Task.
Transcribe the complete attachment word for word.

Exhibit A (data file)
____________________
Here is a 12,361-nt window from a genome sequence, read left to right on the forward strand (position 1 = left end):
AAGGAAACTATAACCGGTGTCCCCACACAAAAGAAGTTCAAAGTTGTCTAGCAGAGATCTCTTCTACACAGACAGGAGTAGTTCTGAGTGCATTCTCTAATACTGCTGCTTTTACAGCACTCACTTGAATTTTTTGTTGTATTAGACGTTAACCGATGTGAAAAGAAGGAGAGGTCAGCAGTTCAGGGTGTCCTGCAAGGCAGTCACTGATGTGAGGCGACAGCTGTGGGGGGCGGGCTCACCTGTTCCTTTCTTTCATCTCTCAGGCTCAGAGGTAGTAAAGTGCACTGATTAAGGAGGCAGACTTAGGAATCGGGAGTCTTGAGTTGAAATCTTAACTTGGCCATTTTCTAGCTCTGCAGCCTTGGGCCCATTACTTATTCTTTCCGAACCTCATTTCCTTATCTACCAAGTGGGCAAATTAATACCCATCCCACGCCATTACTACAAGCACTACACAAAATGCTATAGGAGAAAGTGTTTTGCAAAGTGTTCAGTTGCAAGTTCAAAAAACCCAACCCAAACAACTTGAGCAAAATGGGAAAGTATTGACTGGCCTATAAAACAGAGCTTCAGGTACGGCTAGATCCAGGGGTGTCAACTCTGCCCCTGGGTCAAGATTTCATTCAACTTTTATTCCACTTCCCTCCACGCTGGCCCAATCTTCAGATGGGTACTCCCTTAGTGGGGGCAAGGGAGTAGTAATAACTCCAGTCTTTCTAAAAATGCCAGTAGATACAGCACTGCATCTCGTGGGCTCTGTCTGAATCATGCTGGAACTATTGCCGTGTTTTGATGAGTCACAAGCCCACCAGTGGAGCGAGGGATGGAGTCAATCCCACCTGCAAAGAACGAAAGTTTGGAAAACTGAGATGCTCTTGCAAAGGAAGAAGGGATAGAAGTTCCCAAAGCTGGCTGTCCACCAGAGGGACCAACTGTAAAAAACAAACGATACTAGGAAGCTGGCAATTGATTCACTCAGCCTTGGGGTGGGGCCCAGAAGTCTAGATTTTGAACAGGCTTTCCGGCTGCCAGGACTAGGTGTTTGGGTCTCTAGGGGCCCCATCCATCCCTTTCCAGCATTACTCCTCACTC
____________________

Here is a 12,361-nt window from a genome sequence, read left to right on the forward strand (position 1 = left end):
AAGGAAACTATAACCGGTGTCCCCACACAAAAGAAGTTCAAAGTTGTCTAGCAGAGATCTCTTCTACACAGACAGGAGTAGTTCTGAGTGCATTCTCTAATACTGCTGCTTTTACAGCACTCACTTGAATTTTTTGTTGTATTAGACGTTAACCGATGTGAAAAGAAGGAGAGGTCAGCAGTTCAGGGTGTCCTGCAAGGCAGTCACTGATGTGAGGCGACAGCTGTGGGGGGCGGGCTCACCTGTTCCTTTCTTTCATCTCTCAGGCTCAGAGGTAGTAAAGTGCACTGATTAAGGAGGCAGACTTAGGAATCGGGAGTCTTGAGTTGAAATCTTAACTTGGCCATTTTCTAGCTCTGCAGCCTTGGGCCCATTACTTATTCTTTCCGAACCTCATTTCCTTATCTACCAAGTGGGCAAATTAATACCCATCCCACGCCATTACTACAAGCACTACACAAAATGCTATAGGAGAAAGTGTTTTGCAAAGTGTTCAGTTGCAAGTTCAAAAAACCCAACCCAAACAACTTGAGCAAAATGGGAAAGTATTGACTGGCCTATAAAACAGAGCTTCAGGTACGGCTAGATCCAGGGGTGTCAACTCTGCCCCTGGGTCAAGATTTCATTCAACTTTTATTCCACTTCCCTCCACGCTGGCCCAATCTTCAGATGGGTACTCCCTTAGTGGGGGCAAGGGAGTAGTAATAACTCCAGTCTTTCTAAAAATGCCAGTAGATACAGCACTGCATCTCGTGGGCTCTGTCTGAATCATGCTGGAACTATTGCCGTGTTTTGATGAGTCACAAGCCCACCAGTGGAGCGAGGGATGGAGTCAATCCCACCTGCAAAGAACGAAAGTTTGGAAAACTGAGATGCTCTTGCAAAGGAAGAAGGGATAGAAGTTCCCAAAGCTGGCTGTCCACCAGAGGGACCAACTGTAAAAAACAAACGATACTAGGAAGCTGGCAATTGATTCACTCAGCCTTGGGGTGGGGCCCAGAAGTCTAGATTTTGAACAGGCTTTCCGGCTGCCAGGACTAGGTGTTTGGGTCTCTAGGGGCCCCATCCATCCCTTTCCAGCATTACTCCTCACTC